Ridge Racer Unbounded Review

There is something about smashing a sports-infused glossy black car through a building to create a shortcut that is so satisfying. If you can throw in high-action cutscenes, turbo-charged car combat, and an expansive and unique online element, you have the formula for an amazingly entertaining racing game. That’s just what Bugbear has done by reshaping the Ridge Racer franchise. It’s an entry into a classic genre with an even more classic lineage, and while it may have little of do with the series’ massive drifting prowess, it’s extremely relevant to today’s racing game marketplace.

Unbounded, as the name implies, puts players in a city that’s just aching for destruction. The primary mechanic is the use of power, or speed bursts, to plunge your race car through buildings, billboards, parked gas trucks, or any assortment of destructible environments. At times it plays a bit like Split Second, a game that did a terrific job of capturing explosive (literally) races on dynamic tracks, and any range of quality driving games thanks to its tight controls, yet high level of challenge. If you aren’t impressed with destructible environments, that power boost can take out your opponents—they can, of course, also take you out.

This is a game that can easily turnoff people if they don’t give it enough time. It’s hard; super hard. It’s not just difficult; it plays a lot like other racing games and the A.I. is going to be better than you. Bugbear isn’t breaking new ground here, and they certainly haven’t perfected anything, but it’s a wild ride that racing fans must experience.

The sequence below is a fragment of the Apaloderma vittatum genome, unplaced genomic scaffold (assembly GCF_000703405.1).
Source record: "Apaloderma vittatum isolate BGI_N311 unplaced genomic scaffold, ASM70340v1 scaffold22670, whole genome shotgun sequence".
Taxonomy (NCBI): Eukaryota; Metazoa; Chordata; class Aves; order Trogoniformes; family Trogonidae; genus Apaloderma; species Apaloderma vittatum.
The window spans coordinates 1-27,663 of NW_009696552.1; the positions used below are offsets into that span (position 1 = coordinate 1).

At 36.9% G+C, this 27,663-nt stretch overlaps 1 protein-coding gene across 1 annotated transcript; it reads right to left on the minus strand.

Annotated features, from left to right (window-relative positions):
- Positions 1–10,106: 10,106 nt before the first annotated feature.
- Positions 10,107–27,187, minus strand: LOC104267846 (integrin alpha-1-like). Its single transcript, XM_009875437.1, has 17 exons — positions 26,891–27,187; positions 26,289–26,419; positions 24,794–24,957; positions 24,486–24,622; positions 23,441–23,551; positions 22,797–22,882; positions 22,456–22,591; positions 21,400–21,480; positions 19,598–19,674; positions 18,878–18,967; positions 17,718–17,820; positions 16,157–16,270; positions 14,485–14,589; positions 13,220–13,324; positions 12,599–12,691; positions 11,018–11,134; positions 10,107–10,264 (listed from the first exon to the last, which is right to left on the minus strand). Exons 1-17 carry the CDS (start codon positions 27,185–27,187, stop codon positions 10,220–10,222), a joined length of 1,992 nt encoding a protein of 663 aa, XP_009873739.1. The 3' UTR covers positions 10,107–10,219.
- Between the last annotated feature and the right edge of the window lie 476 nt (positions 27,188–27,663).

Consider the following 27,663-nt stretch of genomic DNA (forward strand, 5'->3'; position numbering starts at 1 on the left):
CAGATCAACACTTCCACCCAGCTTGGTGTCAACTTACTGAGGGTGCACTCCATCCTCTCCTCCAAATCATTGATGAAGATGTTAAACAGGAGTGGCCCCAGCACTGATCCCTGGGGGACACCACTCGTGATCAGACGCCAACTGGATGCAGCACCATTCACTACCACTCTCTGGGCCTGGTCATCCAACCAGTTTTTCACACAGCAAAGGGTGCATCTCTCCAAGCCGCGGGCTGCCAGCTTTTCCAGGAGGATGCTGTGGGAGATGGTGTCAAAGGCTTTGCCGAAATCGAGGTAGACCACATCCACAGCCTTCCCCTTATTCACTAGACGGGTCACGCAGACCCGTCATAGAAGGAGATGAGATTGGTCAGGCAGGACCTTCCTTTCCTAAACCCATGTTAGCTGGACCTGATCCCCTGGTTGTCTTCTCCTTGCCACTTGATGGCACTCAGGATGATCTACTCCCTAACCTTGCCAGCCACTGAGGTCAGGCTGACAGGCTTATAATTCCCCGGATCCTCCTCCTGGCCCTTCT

Set in Shatter Bay, the name of this fictional city implies exactly what you’ll do through the game—shatter just about everything in your path. Bugbear does a terrific job of making the multi-district single-player experience open up without feeling terribly linear. As you earn points, which are acquired by winning races, destroying environments, and taking out opponents, you’ll unlock new cars, new challenges, and new districts. You don’t have to complete an entire district before moving onto another district, which helps keep the game moving and offering players something new to see and try.

There is a fair amount of variety in the districts and tracks, but not enough to feel terribly unique. Beyond the initial challenge of learning the game, the other remotely annoying aspect is the lack of visual variety throughout the game—it very much feels like you are playing through a cohesive city, but it’s without any real changes in color or track variety.

While there isn’t much variety in the different districts and tracks’ appearance, you will experience an assortment of modes. Domination is the real meat of Unbounded. This is your basic race that asks you to simply win. The tracks on these levels offer shortcuts to the aggressive and violent drivers, but you don’t have to win to earn points—you can also earn points by destroying the environment, even just running over street lights. You’ll likely find yourself playing through Domination levels multiple times to find the perfect shortcut as the game offers a healthy challenge.